|By Matthew Miller1/3 |By Matthew Miller
|By Matthew Miller2/3 |By Matthew Miller
|By Matthew Miller3/3 |By Matthew Miller
By Matthew Miller
BEIJING (Reuters) - When Blackstone Group Co-founder and Chief Executive Stephen Schwarzman was asked by the president of China's elite Tsinghua University to design a major initiative for the school, the private equity billionaire decided to aim high.
His target, Schwarzman told Reuters, was "the future relationship between China, which is rising in power very rapidly, and the rest of the world."
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Schwarzman hit upon the idea of creating a one-year Master's degree program, the Schwarzman Scholars, to bring together 200 "future leaders" from China and the world in a hothouse environment of academics, cultural immersion and dialogue.
Schwarzman, in Beijing this week to launch the program at the newly built Schwarzman College at Tsinghua University, will be flanked at an inaugural ceremony on Saturday by U.S. Ambassador to China Max Baucus, former Prime Minister of Australia Kevin Rudd and Chinese government officials.
This year’s inaugural class includes 110 students from over 30 countries, with more than 40 percent from the United States and 20 percent from China.
For Schwarzman, whose close ties to China date back a decade when China Investment Corp [CIC.UL] forked out $3 billion for a stake in his company, defusing misunderstandings between the world's second-biggest economy and the West is crucial, especially at a time when a populist backlash threatens to derail cross-border economic and trade relations.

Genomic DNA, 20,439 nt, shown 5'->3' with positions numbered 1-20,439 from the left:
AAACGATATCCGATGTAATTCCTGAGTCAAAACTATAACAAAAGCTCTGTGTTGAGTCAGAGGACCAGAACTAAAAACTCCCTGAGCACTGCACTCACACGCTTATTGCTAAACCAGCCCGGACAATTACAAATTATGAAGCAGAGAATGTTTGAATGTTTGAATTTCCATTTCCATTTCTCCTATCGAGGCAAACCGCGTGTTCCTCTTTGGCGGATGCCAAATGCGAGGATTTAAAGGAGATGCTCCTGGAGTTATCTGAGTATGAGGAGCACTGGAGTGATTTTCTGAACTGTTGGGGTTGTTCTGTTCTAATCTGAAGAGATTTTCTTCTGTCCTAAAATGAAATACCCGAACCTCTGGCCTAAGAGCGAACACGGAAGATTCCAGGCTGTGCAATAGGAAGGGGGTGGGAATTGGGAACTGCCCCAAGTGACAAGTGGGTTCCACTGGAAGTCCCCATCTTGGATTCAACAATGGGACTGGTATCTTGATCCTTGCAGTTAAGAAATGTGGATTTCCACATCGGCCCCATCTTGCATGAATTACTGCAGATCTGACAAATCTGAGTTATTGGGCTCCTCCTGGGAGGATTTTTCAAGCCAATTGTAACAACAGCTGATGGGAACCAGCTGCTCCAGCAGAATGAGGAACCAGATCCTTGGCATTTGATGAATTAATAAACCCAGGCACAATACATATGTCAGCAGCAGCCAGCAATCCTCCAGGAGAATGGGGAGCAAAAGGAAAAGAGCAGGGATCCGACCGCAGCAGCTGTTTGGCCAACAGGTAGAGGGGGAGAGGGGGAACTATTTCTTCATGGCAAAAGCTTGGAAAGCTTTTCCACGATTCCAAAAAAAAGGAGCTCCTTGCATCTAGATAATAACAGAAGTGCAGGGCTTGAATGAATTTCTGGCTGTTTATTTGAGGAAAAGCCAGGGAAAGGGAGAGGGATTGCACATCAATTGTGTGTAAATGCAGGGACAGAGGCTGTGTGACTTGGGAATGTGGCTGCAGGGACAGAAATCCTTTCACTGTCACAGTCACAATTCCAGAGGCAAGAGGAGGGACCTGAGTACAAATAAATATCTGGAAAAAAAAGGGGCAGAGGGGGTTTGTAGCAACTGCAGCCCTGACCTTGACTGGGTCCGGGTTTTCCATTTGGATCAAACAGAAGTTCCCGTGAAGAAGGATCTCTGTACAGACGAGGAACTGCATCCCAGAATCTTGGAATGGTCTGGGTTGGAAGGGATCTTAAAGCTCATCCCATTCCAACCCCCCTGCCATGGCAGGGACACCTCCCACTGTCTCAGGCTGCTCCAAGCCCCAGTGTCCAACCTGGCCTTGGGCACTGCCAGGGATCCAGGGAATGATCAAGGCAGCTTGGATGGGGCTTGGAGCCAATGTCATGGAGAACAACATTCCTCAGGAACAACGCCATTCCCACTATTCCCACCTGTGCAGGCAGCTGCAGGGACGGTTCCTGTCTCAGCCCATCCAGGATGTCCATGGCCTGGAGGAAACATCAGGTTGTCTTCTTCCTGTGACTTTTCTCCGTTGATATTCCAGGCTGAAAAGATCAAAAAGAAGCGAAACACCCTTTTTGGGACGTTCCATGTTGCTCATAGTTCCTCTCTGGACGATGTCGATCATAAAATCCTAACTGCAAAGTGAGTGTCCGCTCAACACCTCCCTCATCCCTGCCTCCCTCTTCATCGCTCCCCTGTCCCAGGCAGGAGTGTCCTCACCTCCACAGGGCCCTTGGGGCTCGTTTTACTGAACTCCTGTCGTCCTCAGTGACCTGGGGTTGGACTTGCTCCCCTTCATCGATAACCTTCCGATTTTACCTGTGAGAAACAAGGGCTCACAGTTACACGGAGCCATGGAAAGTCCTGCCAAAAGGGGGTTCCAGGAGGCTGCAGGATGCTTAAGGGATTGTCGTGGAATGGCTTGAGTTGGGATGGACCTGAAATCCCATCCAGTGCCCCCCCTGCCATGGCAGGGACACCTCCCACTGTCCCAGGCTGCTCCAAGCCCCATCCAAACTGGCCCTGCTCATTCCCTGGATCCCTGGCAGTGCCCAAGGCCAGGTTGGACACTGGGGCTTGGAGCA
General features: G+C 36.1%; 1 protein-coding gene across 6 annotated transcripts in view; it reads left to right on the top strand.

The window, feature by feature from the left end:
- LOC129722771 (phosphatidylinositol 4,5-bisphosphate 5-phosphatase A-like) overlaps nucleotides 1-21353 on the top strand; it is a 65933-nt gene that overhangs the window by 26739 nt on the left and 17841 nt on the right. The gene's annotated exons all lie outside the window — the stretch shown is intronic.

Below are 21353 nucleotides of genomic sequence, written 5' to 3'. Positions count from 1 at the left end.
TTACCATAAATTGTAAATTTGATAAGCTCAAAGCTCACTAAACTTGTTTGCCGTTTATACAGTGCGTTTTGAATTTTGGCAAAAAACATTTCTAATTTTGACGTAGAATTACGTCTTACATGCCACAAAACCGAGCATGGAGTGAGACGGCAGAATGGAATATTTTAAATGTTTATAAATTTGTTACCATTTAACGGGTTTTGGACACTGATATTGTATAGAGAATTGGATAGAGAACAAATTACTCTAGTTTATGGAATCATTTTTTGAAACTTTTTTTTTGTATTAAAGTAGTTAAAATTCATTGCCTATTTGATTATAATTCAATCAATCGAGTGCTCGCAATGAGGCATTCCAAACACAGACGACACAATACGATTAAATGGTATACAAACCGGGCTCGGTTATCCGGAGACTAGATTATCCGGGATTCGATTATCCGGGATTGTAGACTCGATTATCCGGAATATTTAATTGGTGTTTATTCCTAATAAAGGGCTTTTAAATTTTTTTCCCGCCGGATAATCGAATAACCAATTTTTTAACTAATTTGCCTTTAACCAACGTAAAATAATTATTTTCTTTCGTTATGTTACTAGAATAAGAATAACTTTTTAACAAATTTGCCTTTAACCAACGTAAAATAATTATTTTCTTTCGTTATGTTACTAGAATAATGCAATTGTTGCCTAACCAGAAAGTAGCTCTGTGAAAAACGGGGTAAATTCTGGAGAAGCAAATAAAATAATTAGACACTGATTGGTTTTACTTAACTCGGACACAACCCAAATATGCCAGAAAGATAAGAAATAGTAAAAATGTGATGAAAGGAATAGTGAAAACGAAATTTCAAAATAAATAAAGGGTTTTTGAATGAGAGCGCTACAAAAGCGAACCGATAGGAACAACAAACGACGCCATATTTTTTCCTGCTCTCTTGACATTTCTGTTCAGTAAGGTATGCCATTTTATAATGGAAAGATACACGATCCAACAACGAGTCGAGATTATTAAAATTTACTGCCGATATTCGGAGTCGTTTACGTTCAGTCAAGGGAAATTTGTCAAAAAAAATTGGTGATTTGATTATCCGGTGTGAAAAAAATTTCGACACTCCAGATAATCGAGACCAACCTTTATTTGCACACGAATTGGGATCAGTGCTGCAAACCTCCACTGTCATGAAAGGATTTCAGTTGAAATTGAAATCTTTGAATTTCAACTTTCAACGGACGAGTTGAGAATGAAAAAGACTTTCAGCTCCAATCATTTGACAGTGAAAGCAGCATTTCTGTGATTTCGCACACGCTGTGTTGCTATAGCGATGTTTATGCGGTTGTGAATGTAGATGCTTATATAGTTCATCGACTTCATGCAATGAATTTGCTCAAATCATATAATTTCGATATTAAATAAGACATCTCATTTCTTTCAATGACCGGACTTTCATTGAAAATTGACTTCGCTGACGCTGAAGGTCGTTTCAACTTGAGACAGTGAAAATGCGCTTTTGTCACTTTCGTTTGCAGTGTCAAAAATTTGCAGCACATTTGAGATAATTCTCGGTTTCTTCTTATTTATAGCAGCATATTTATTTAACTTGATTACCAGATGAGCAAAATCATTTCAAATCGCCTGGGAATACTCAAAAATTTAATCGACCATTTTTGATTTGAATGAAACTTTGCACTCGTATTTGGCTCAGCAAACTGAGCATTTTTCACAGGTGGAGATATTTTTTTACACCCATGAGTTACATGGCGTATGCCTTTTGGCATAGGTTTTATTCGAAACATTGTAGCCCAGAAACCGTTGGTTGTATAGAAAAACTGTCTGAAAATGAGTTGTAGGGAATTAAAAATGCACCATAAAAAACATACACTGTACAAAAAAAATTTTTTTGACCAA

Schwarzman kicked in the first $100 million and later raised the program's endowment to $435 million, with contributions from more than 70 global companies and industrialists including BP PLC, Delta Air Lines Inc, EMC Corp and Bank of America Merrill Lynch.
"The pitch is really global stability and access to China, not particularly for the people who give money but for the system," said Schwarzman.
Former U.S. Secretary of State Henry Kissinger, former British Prime Minister Tony Blair, former President of France Nicolas Sarkozy, and former World Bank President James Wolfensohn lead an A-list group of high-powered advisers to help oversee the program, modeled on the Rhodes Scholarship.
Blackstone, which looked after $356 billion assets as of end-June, counts Chinese institutions and individuals as an important and growing source of revenue.
"In terms of overall touch, we're by far the largest manager of alternative assets for Chinese institutions investing around the world," Schwarzman said.
But the scholarship program "has nothing to do with the business," he said. "If I wanted to help my business, I wouldn’t spend as much time as I was doing Schwarzman scholars and I would have kept my own money."
"I want the world to be a safer place," Schwarzman said. "I want to help gifted students take their role in society."
(Reporting by Matthew Miller; Editing by Ryan Woo and Christopher Cushing)